American Lung Association’s “Quit, Don’t Switch” Campaign a Big Mistake

    Nearly 70 percent of smokers say they want to quit. In an effort to help them, the American Lung Association (ALA) recently launched its “Quit, Don’t Switch” campaign. The ALA “believes everyone who uses tobacco products can quit using methods that are proven safe and effective by the FDA….” 

    Unfortunately, not only does this campaign deliberately avoid acknowledging the benefits of new smoking quit tools, it is embarrassingly out of touch with the people whom traditional quit methods have failed.

    As is clear from both research and anecdotal experience, smoking is a tough habit to break. The smoking cessation methods that the Food and Drug Administration deems “safe and effective” include nicotine replacement therapy products like gums, patches and lozenges; prescription medications like Chantix; and counseling programs. Yet academic literature shows that only 5 to 20 percent of smokers who use these methods succeed at quitting long-term. Safe, perhaps. Effective? Not so much.

    Fortunately, in recent years, smokers gained a more effective option. E-cigarettes, which researchers have determined are at least 95 percent less harmful than their combustible cousins, are helping smokers quit or substantially cut back on combustible cigarettes at record rates. In fact, e-cigarettes performed nearly twice as well as nicotine replacement therapy products during a randomized trial comparing the two options as smoking cessation treatments. E-cigarettes may not be completely harmless, but combustible cigarettes are deadly, and making the switch is vastly better for smokers’ health.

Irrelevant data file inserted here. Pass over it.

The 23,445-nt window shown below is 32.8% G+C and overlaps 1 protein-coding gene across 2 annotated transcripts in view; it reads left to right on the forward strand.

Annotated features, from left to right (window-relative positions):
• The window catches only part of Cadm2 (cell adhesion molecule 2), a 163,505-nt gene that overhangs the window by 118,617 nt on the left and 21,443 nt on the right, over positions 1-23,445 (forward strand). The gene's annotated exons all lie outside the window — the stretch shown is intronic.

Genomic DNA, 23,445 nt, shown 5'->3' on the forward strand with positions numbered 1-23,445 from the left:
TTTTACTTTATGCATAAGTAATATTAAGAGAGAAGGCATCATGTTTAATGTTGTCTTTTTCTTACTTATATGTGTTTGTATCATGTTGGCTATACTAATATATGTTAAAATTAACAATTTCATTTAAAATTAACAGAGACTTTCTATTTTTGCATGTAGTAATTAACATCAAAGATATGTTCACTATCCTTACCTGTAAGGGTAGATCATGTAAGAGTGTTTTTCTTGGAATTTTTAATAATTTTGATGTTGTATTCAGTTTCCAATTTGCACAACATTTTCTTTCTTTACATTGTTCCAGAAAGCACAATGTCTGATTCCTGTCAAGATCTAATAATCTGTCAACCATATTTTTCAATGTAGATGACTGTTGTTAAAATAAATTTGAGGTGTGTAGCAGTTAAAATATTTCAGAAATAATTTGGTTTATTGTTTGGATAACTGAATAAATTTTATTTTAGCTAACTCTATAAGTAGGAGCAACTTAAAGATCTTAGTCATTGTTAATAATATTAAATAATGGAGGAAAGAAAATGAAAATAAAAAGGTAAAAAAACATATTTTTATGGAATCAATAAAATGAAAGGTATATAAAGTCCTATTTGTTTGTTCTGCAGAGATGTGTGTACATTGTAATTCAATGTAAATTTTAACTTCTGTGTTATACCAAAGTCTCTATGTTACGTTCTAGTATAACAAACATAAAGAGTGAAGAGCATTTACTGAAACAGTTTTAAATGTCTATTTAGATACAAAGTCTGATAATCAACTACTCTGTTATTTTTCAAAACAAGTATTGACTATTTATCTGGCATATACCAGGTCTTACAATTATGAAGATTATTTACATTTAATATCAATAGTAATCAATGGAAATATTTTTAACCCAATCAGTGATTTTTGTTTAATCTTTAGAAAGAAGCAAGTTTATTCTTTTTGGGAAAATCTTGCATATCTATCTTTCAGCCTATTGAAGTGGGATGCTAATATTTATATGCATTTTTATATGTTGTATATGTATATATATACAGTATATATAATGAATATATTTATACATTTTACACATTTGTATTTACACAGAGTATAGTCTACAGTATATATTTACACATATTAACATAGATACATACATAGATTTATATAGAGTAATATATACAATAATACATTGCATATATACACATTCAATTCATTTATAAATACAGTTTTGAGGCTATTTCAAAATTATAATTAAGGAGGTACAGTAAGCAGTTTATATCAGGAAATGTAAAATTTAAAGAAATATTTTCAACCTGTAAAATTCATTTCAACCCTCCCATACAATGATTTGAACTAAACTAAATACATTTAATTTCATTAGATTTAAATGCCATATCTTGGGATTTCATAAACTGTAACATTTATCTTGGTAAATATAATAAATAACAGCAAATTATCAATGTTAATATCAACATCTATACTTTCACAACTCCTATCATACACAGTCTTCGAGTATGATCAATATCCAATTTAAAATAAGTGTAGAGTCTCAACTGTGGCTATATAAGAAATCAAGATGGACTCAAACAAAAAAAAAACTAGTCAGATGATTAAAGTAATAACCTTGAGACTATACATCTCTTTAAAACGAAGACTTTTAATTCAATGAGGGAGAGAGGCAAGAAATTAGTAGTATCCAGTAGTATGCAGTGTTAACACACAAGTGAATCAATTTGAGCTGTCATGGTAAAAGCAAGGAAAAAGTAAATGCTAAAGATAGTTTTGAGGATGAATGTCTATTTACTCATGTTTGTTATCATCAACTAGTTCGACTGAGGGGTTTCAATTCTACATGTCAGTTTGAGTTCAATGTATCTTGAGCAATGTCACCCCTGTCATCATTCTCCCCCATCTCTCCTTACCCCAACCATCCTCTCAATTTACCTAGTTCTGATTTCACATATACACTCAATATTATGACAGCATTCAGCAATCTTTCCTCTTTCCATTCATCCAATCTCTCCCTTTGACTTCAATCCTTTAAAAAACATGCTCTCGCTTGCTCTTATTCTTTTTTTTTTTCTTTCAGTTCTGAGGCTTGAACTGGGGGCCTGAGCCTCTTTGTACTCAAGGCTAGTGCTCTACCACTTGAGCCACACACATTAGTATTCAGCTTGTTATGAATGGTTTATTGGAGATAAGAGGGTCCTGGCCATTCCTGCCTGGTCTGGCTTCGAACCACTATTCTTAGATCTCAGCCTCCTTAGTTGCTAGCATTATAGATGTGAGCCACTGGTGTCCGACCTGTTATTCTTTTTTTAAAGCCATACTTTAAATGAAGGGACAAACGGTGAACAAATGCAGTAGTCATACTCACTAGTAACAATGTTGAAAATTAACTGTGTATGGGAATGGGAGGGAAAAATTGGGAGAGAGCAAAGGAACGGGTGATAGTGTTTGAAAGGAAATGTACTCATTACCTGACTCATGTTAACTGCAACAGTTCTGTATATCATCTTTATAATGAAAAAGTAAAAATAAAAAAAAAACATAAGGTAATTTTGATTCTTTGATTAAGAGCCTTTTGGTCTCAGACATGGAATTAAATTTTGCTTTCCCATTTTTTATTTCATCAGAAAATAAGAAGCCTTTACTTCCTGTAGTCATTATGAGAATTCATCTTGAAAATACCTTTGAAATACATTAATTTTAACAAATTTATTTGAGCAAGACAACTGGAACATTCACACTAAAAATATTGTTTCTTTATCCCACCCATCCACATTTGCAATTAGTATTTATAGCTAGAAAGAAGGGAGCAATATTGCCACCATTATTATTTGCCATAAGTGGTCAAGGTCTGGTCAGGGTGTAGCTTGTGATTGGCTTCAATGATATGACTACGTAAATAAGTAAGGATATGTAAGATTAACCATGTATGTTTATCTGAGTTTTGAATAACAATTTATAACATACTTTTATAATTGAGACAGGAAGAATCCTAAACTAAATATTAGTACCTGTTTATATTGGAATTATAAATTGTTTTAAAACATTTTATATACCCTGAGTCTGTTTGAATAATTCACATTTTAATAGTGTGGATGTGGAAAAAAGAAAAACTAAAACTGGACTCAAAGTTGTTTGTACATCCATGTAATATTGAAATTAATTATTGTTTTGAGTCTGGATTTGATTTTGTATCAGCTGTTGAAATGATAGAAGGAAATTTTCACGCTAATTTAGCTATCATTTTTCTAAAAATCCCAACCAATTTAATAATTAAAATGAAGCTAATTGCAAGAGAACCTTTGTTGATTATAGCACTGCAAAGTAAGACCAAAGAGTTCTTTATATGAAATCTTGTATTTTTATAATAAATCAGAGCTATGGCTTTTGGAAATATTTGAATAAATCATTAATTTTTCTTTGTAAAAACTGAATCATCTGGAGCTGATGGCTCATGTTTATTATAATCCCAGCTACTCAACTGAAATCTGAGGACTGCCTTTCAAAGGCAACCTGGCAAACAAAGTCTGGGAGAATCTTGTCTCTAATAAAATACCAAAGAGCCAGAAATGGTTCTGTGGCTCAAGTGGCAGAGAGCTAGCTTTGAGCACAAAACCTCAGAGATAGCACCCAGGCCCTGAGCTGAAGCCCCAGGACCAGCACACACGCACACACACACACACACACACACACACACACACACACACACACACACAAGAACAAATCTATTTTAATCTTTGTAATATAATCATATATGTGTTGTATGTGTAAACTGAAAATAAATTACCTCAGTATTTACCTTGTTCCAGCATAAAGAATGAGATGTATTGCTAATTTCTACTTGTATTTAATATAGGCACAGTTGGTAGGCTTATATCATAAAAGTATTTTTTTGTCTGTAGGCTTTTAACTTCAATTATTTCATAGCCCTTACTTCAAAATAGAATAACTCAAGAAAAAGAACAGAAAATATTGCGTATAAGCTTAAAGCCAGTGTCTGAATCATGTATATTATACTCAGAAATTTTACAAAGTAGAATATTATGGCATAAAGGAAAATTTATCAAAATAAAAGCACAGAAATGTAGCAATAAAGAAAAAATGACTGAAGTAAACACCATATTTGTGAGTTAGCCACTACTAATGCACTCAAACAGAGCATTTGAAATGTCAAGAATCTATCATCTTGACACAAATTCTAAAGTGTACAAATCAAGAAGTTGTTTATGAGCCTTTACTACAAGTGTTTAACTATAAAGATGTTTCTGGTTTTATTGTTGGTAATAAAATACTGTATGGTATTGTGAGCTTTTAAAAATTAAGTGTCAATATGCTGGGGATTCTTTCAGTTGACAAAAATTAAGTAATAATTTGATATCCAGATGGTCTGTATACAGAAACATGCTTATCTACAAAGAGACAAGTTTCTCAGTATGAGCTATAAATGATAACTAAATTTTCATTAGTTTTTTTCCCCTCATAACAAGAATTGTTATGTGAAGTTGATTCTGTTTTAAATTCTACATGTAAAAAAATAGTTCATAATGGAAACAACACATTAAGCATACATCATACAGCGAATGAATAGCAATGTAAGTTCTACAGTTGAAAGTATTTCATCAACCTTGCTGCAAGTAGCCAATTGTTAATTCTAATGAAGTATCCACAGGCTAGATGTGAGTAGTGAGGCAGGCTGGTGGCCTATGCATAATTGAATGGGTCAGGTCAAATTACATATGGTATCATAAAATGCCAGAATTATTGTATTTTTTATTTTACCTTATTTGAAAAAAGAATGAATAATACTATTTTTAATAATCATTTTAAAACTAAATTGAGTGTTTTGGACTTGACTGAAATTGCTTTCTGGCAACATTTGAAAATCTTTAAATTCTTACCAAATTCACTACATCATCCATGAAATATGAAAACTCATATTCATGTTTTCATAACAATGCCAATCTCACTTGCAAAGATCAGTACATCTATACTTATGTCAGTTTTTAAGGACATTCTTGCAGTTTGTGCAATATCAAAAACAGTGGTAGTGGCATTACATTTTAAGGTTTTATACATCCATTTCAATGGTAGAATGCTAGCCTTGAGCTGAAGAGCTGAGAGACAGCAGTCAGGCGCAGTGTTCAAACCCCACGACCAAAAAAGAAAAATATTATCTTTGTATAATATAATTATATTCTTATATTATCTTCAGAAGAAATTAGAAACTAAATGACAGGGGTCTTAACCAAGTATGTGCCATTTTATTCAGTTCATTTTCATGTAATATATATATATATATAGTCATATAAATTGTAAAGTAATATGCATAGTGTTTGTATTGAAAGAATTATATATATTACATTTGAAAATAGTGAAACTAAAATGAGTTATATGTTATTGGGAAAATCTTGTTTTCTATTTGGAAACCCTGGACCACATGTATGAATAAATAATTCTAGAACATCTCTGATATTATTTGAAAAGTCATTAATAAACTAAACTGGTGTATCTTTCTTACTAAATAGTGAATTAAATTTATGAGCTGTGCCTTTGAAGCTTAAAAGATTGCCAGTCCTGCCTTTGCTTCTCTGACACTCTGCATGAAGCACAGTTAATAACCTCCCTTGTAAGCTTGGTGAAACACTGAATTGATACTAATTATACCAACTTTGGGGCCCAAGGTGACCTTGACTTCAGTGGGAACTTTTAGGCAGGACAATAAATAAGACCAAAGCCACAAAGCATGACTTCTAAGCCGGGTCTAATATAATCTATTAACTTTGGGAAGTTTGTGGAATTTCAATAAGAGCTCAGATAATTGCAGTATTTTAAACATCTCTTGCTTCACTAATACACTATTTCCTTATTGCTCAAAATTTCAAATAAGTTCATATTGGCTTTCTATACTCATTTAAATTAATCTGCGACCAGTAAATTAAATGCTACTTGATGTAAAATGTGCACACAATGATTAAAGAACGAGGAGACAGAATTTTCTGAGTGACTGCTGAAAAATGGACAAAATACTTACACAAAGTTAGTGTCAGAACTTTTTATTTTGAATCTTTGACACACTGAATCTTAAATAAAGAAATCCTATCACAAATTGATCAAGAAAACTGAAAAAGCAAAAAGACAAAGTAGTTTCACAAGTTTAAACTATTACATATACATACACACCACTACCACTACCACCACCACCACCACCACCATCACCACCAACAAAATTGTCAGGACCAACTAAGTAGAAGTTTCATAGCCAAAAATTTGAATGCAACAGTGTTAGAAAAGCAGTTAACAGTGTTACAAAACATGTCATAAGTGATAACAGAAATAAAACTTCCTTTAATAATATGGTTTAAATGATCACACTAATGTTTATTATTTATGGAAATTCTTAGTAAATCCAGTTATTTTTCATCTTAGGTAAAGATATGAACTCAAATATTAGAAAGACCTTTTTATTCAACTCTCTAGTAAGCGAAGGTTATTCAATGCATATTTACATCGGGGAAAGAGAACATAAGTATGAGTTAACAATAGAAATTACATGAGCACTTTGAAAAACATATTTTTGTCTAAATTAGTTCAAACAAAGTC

Indeed, the secret that tobacco control organizations don’t want people to know is that when compared to other addictive substances, nicotine itself is a rather benign chemical. Yet much like other substances, the means of consumption can make nicotine more or less harmful. For tobacco, the health hazard is largely attributable to the combustion process of many tobacco products. E-cigarettes eliminate the combustion process, thereby rendering them much less harmful.

    The campaign shows that tobacco control has not evolved beyond the abstinence-only tactics that other areas of public health discarded long ago.

    Yet the ALA’s anti-smoker rhetoric inaccurately implies that the harm caused by combustion to nicotine by ignoring that tobacco products exist on a continuum of risk. They state that “Switching to e-cigarettes does not mean quitting. Quitting means ending your addiction to nicotine….” This is especially odd considering that the prevailing opinion of health organizations is that long-term use of nicotine replacement therapy—which supplies users with nicotine to ease withdrawal symptoms—is a safe means of quitting smoking.

    In fact, nicotine replacement therapy works in a strikingly similar way to e-cigarettes: The person is still consuming nicotine—whether orally, in the cases of gum and lozenges; through the skin, in the case of patches; or by inhalation, in the case of e-cigarettes— only there is no combustion, no smoke and no tar.